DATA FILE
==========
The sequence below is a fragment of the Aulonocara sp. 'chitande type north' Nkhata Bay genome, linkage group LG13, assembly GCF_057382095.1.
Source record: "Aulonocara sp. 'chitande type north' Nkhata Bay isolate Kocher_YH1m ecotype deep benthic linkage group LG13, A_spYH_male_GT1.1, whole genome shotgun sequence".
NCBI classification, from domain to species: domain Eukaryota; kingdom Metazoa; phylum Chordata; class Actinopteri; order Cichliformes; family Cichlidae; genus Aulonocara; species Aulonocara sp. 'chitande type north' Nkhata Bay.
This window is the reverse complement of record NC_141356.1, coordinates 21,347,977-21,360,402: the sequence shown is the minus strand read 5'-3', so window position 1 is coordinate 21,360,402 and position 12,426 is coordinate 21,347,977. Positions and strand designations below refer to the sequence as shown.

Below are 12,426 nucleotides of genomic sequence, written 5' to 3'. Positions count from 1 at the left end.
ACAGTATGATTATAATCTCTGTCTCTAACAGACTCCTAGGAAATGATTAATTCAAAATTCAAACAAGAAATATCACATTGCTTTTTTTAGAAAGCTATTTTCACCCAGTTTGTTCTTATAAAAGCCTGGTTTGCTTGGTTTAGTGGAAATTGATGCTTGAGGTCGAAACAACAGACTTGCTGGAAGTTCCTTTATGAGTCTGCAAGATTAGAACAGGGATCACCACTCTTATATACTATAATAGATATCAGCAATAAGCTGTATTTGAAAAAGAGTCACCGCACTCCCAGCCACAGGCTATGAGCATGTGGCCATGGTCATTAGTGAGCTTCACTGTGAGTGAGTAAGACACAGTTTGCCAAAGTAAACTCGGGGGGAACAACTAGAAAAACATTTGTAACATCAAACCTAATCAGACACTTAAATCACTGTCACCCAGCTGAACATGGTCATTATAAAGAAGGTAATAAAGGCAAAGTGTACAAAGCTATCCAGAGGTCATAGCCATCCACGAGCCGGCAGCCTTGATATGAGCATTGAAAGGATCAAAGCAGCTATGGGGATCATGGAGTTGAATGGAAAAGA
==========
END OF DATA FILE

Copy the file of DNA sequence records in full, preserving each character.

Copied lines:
The sequence below is a fragment of the Aulonocara sp. 'chitande type north' Nkhata Bay genome, linkage group LG13, assembly GCF_057382095.1.
Source record: "Aulonocara sp. 'chitande type north' Nkhata Bay isolate Kocher_YH1m ecotype deep benthic linkage group LG13, A_spYH_male_GT1.1, whole genome shotgun sequence".
NCBI classification, from domain to species: domain Eukaryota; kingdom Metazoa; phylum Chordata; class Actinopteri; order Cichliformes; family Cichlidae; genus Aulonocara; species Aulonocara sp. 'chitande type north' Nkhata Bay.
This window is the reverse complement of record NC_141356.1, coordinates 21,347,977-21,360,402: the sequence shown is the minus strand read 5'-3', so window position 1 is coordinate 21,360,402 and position 12,426 is coordinate 21,347,977. Positions and strand designations below refer to the sequence as shown.

Below are 12,426 nucleotides of genomic sequence, written 5' to 3'. Positions count from 1 at the left end.
ACAGTATGATTATAATCTCTGTCTCTAACAGACTCCTAGGAAATGATTAATTCAAAATTCAAACAAGAAATATCACATTGCTTTTTTTAGAAAGCTATTTTCACCCAGTTTGTTCTTATAAAAGCCTGGTTTGCTTGGTTTAGTGGAAATTGATGCTTGAGGTCGAAACAACAGACTTGCTGGAAGTTCCTTTATGAGTCTGCAAGATTAGAACAGGGATCACCACTCTTATATACTATAATAGATATCAGCAATAAGCTGTATTTGAAAAAGAGTCACCGCACTCCCAGCCACAGGCTATGAGCATGTGGCCATGGTCATTAGTGAGCTTCACTGTGAGTGAGTAAGACACAGTTTGCCAAAGTAAACTCGGGGGGAACAACTAGAAAAACATTTGTAACATCAAACCTAATCAGACACTTAAATCACTGTCACCCAGCTGAACATGGTCATTATAAAGAAGGTAATAAAGGCAAAGTGTACAAAGCTATCCAGAGGTCATAGCCATCCACGAGCCGGCAGCCTTGATATGAGCATTGAAAGGATCAAAGCAGCTATGGGGATCATGGAGTTGAATGGAAAAGA